NMR investigations of co-translational protein folding on ribosomal particles.
Doctoral thesis, UCL (University College London).
The 2.4 MDa ribosome complex is responsible for protein synthesis in all domains of life. During its biosynthesis, the nascent polypeptide chain (NC) threads through the ribosomal exit tunnel and into the cellular milieu. There is much evidence to indicate that during translation and whilst tethered to the ribosome, the NC has its first opportunity to acquire structure, which assists in its folding to the active biological state, in a process known as co-translational folding. The studies of the structural and molecular determinants of this process present a challenge due to the NC’s intrinsic conformational heterogeneity. NMR spectroscopy has the unique ability to report on both protein structure and dynamic at a residue-specific level and this thesis describes the development of NMR methodologies to allow monitoring the progressive folding of an immunoglobulin domain (ddFLN-dom5) NC as it emerges from the ribosome. Snapshots of the emergence of ddFLN-dom5 from the ribosome were generated using different lengths of in vivo translated, homogeneously stalled and selectively labelled ribosome-bound NCs (RNC) which are then extracted from E. coli cells for NMR analysis. A strategy is described that allows monitoring in situ the integrity of the RNC samples, and the attachment of the NC to its parent ribosome. Despite the high-molecular-weight of the ribosomal complexes, their instability and the low achievable sample concentrations, a range of useful NMR tools are being developed. Importantly, comparisons of 1H-13C methyl-TROSY HMQC and 1H-15N SOFAST-HMQC NMR spectra of the ddFLN-dom5-RNCs with the isolated domain in both native and denatured conditions allows the detailed analysis of the folding equilibrium of the RNC. A robust data analysis methodology was designed to optimise the significance of low signal to noise spectra. These NMR data reveal clear evidence for co-translational folding when the C-terminal end of the ddFLN-dom5 is at lengths 47 residues from the peptidyl transferase centre (PTC). At this and longer linking lengths, the chemical shifts observed for ddFLN-dom5-RNC are identical to those of the isolated native domain. The RNC resonances show heterogeneous linewidth indicative of conformational exchange between native and non-native states on the order of the chemical-shift timescale (ms). Overall, this study sets the stage for future opportunities for investigations of the structural and dynamical properties of RNCs at a residue-specific level.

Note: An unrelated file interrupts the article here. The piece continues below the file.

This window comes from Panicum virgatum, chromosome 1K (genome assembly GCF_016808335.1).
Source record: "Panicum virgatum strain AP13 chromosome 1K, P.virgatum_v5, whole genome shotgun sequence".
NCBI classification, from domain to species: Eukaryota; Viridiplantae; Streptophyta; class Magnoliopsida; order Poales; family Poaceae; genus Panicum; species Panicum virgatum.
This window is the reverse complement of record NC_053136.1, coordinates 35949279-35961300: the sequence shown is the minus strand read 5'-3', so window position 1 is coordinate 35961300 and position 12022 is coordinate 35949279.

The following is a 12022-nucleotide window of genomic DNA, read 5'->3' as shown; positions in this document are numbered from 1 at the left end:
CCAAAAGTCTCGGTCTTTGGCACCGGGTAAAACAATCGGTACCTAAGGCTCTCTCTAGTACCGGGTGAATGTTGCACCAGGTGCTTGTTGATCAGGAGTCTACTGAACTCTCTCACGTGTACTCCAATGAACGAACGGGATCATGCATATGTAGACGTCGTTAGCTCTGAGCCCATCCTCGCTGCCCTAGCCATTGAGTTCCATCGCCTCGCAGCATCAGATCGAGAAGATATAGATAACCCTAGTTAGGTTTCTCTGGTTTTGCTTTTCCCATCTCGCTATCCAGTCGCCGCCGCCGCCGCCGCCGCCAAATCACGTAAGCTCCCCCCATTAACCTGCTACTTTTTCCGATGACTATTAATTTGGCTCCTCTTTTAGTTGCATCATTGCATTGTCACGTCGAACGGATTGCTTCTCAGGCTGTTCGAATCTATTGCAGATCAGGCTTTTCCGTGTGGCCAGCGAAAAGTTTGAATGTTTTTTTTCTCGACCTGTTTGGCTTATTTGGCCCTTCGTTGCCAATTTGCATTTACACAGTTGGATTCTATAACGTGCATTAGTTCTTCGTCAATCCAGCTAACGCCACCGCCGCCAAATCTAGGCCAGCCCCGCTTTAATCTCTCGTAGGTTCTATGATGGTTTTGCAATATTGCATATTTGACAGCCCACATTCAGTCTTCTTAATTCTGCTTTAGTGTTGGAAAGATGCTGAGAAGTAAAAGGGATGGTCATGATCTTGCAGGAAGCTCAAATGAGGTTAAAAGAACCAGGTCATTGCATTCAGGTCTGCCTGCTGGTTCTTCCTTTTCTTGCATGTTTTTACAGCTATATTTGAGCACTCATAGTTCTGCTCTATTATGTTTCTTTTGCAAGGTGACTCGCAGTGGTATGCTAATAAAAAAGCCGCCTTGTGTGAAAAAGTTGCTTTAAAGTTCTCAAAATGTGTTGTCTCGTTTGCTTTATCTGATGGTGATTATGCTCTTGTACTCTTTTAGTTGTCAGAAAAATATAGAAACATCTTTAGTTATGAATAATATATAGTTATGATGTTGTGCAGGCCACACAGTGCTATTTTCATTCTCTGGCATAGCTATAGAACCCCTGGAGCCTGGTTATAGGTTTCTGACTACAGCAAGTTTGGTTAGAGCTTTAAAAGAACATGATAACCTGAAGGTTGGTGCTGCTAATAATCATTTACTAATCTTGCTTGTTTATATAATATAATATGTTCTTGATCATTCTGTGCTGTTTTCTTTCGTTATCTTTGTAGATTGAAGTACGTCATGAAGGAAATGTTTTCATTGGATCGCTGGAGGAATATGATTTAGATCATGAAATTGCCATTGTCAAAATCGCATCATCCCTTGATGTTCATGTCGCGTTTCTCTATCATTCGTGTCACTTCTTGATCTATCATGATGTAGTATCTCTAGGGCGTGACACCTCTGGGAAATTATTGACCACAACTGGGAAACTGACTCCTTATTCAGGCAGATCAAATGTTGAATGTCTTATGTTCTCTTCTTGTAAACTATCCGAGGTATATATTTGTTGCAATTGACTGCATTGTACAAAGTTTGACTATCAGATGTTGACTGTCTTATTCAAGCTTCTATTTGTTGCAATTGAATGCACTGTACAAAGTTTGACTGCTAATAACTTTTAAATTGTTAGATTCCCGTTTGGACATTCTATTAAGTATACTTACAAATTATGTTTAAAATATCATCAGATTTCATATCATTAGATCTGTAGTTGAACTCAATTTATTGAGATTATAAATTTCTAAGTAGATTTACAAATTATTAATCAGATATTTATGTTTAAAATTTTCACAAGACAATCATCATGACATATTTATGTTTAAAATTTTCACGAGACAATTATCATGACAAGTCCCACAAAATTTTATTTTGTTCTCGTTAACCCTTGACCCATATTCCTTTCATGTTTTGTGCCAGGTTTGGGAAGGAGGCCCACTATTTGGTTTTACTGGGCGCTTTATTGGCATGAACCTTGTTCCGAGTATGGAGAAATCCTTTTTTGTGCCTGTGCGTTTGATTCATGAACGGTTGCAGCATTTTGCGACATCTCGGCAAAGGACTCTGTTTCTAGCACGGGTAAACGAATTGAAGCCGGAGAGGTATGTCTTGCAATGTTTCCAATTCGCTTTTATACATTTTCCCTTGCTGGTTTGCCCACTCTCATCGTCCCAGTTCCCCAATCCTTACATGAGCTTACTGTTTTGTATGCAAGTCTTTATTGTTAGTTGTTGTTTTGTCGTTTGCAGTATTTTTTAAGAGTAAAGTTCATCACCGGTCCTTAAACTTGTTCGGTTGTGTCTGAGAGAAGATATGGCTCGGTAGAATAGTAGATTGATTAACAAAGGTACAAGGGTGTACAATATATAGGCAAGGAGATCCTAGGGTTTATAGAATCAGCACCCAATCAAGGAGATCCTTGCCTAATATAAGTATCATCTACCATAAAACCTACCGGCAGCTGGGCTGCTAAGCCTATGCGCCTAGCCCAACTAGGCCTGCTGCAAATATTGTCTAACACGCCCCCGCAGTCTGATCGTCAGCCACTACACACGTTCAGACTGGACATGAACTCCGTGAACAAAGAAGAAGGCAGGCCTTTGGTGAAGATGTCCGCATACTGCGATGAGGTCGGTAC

|Title:||NMR investigations of co-translational protein folding on ribosomal particles|
|Open access status:||An open access version is available from UCL Discovery|
|UCL classification:||UCL > School of Life and Medical Sciences > Faculty of Life Sciences > Biosciences (Division of) > Structural and Molecular Biology|
Archive Staff Only